Hostile UK takeovers have had varied success.
Melrose’s proposed £7.9bn takeover of GKN represents the fourth largest hostile approach of a UK-based business on Mergermarket record (since 2001) and the largest since Kraft’s £13.7bn swoop on Cadbury in 2009.
The UK-based aerospace and automotive components engineer has outlined defensive plans to divest businesses, cut costs and return cash to shareholders, but two minority shareholders have indicated it would still not be enough to derail Melrose’s offer.
Hostile UK takeovers have had varied success in recent years. Since 2010, 25 hostile takeovers have taken place in the UK, worth a combined £15.7bn. Of these, more than half have lapsed with 14 failing to complete.
GKN plans on returning £2.5bn to shareholders, improve margins and pay out about half of its free cash flow in dividends over the next three years. However, GKN shareholders could chalk up as much as £3.7bn, excluding regular dividends, in the event of a Melrose takeover.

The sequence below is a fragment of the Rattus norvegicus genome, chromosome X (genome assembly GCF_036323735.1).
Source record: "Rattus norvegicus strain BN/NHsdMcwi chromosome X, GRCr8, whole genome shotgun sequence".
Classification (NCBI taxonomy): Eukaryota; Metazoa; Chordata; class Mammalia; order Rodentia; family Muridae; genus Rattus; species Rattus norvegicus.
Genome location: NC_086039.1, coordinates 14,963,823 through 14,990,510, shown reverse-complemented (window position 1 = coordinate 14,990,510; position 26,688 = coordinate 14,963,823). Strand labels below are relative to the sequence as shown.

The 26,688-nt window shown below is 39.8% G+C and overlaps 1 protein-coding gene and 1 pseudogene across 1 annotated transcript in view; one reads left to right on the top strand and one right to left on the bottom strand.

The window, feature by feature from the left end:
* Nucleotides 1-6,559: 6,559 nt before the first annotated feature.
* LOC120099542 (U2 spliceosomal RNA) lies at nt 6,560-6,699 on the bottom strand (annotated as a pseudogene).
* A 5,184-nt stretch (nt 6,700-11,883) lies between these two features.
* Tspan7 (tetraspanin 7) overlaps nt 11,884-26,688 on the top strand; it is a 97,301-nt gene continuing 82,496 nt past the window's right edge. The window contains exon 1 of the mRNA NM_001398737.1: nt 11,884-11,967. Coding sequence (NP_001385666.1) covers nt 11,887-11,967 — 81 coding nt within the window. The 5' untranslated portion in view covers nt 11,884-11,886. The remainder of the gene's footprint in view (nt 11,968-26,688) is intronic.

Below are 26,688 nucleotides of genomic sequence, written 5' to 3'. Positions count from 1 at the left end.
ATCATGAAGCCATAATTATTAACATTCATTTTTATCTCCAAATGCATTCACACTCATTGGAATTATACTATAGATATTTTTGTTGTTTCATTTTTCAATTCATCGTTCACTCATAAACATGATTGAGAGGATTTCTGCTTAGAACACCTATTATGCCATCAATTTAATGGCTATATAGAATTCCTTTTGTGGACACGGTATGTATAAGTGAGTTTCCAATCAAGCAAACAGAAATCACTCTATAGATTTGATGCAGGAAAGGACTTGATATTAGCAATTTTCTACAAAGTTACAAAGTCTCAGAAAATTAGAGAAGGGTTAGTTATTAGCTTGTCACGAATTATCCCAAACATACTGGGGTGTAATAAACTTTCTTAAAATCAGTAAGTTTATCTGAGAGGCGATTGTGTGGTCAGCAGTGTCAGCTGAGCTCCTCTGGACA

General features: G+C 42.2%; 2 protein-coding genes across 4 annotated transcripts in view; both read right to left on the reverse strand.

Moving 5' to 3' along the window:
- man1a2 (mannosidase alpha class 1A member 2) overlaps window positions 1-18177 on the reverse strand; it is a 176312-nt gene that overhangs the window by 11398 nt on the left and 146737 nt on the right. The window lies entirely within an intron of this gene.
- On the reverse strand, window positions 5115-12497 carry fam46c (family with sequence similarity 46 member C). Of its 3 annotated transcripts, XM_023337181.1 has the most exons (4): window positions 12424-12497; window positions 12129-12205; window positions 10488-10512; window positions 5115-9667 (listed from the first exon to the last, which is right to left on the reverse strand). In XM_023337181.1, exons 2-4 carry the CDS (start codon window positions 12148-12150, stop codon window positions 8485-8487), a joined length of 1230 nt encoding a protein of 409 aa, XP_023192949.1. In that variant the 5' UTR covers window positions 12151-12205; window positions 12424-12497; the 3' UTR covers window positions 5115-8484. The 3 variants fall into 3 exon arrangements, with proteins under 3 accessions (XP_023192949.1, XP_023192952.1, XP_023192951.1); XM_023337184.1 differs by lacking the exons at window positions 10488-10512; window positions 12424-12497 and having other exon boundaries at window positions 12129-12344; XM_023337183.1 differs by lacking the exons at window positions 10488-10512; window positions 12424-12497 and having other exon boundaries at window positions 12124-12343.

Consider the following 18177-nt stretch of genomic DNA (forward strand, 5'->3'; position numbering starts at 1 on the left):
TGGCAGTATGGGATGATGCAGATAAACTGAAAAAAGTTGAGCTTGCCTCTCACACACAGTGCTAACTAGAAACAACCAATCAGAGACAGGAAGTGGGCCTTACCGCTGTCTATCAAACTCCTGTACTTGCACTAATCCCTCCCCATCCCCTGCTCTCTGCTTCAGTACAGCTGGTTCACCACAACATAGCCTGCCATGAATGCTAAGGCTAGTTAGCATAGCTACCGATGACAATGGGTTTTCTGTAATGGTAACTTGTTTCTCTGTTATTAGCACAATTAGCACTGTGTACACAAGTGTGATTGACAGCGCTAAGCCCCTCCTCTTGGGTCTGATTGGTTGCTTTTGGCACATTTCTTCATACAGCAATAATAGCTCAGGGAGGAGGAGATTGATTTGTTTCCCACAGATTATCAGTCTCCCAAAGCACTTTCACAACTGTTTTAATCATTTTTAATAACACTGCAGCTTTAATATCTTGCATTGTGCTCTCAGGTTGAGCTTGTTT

Besides, shareholders would stand to profit from Nortek – a US-based manufacturer Melrose acquired in 2016 that it is in the process of turning around - and the proceeds of GKN’s powder metallurgy business potential sale, according to Mergermarket intelligence.
Melrose’s offer for GKN has been met with hostility from trade unions, opposition parties and has even been subject to questions regarding the UK’s national security. Looking back at the figures, with 56% of hostile takeover bids lapsing, the outcome could yet go either way.
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